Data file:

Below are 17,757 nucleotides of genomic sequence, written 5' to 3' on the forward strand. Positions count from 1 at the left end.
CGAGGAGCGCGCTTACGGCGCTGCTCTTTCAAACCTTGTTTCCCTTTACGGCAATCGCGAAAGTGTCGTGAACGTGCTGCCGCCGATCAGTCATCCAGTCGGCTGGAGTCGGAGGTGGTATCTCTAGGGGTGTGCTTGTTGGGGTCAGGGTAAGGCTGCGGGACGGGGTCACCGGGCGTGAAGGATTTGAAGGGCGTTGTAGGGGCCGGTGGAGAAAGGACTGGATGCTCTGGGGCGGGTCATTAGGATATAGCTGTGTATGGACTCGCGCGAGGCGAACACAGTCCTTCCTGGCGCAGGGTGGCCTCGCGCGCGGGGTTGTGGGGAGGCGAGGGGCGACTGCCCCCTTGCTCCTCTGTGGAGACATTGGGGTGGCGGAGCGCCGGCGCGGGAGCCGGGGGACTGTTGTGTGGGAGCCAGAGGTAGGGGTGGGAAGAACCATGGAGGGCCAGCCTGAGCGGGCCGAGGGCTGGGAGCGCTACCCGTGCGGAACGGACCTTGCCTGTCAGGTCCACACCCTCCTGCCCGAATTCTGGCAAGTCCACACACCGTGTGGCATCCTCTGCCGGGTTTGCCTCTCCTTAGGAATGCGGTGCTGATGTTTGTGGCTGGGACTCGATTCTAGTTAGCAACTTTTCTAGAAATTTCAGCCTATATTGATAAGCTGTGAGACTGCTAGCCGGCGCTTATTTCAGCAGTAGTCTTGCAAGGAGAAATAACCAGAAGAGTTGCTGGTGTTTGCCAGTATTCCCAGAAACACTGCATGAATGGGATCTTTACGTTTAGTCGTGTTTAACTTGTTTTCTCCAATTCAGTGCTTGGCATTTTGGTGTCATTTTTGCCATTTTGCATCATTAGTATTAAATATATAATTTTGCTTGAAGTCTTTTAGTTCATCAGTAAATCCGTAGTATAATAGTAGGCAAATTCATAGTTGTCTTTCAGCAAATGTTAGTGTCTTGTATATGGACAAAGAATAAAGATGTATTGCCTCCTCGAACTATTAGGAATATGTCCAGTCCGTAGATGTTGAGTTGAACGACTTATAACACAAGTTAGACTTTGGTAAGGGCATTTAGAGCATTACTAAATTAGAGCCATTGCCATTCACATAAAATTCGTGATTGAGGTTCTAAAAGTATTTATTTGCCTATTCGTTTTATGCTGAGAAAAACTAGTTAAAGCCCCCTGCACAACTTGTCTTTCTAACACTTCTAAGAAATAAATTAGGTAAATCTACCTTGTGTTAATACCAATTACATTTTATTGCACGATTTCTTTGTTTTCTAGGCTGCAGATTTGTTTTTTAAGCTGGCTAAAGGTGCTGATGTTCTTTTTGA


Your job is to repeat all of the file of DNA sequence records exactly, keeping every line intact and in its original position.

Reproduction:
Below are 17,757 nucleotides of genomic sequence, written 5' to 3' on the forward strand. Positions count from 1 at the left end.
CGAGGAGCGCGCTTACGGCGCTGCTCTTTCAAACCTTGTTTCCCTTTACGGCAATCGCGAAAGTGTCGTGAACGTGCTGCCGCCGATCAGTCATCCAGTCGGCTGGAGTCGGAGGTGGTATCTCTAGGGGTGTGCTTGTTGGGGTCAGGGTAAGGCTGCGGGACGGGGTCACCGGGCGTGAAGGATTTGAAGGGCGTTGTAGGGGCCGGTGGAGAAAGGACTGGATGCTCTGGGGCGGGTCATTAGGATATAGCTGTGTATGGACTCGCGCGAGGCGAACACAGTCCTTCCTGGCGCAGGGTGGCCTCGCGCGCGGGGTTGTGGGGAGGCGAGGGGCGACTGCCCCCTTGCTCCTCTGTGGAGACATTGGGGTGGCGGAGCGCCGGCGCGGGAGCCGGGGGACTGTTGTGTGGGAGCCAGAGGTAGGGGTGGGAAGAACCATGGAGGGCCAGCCTGAGCGGGCCGAGGGCTGGGAGCGCTACCCGTGCGGAACGGACCTTGCCTGTCAGGTCCACACCCTCCTGCCCGAATTCTGGCAAGTCCACACACCGTGTGGCATCCTCTGCCGGGTTTGCCTCTCCTTAGGAATGCGGTGCTGATGTTTGTGGCTGGGACTCGATTCTAGTTAGCAACTTTTCTAGAAATTTCAGCCTATATTGATAAGCTGTGAGACTGCTAGCCGGCGCTTATTTCAGCAGTAGTCTTGCAAGGAGAAATAACCAGAAGAGTTGCTGGTGTTTGCCAGTATTCCCAGAAACACTGCATGAATGGGATCTTTACGTTTAGTCGTGTTTAACTTGTTTTCTCCAATTCAGTGCTTGGCATTTTGGTGTCATTTTTGCCATTTTGCATCATTAGTATTAAATATATAATTTTGCTTGAAGTCTTTTAGTTCATCAGTAAATCCGTAGTATAATAGTAGGCAAATTCATAGTTGTCTTTCAGCAAATGTTAGTGTCTTGTATATGGACAAAGAATAAAGATGTATTGCCTCCTCGAACTATTAGGAATATGTCCAGTCCGTAGATGTTGAGTTGAACGACTTATAACACAAGTTAGACTTTGGTAAGGGCATTTAGAGCATTACTAAATTAGAGCCATTGCCATTCACATAAAATTCGTGATTGAGGTTCTAAAAGTATTTATTTGCCTATTCGTTTTATGCTGAGAAAAACTAGTTAAAGCCCCCTGCACAACTTGTCTTTCTAACACTTCTAAGAAATAAATTAGGTAAATCTACCTTGTGTTAATACCAATTACATTTTATTGCACGATTTCTTTGTTTTCTAGGCTGCAGATTTGTTTTTTAAGCTGGCTAAAGGTGCTGATGTTCTTTTTGA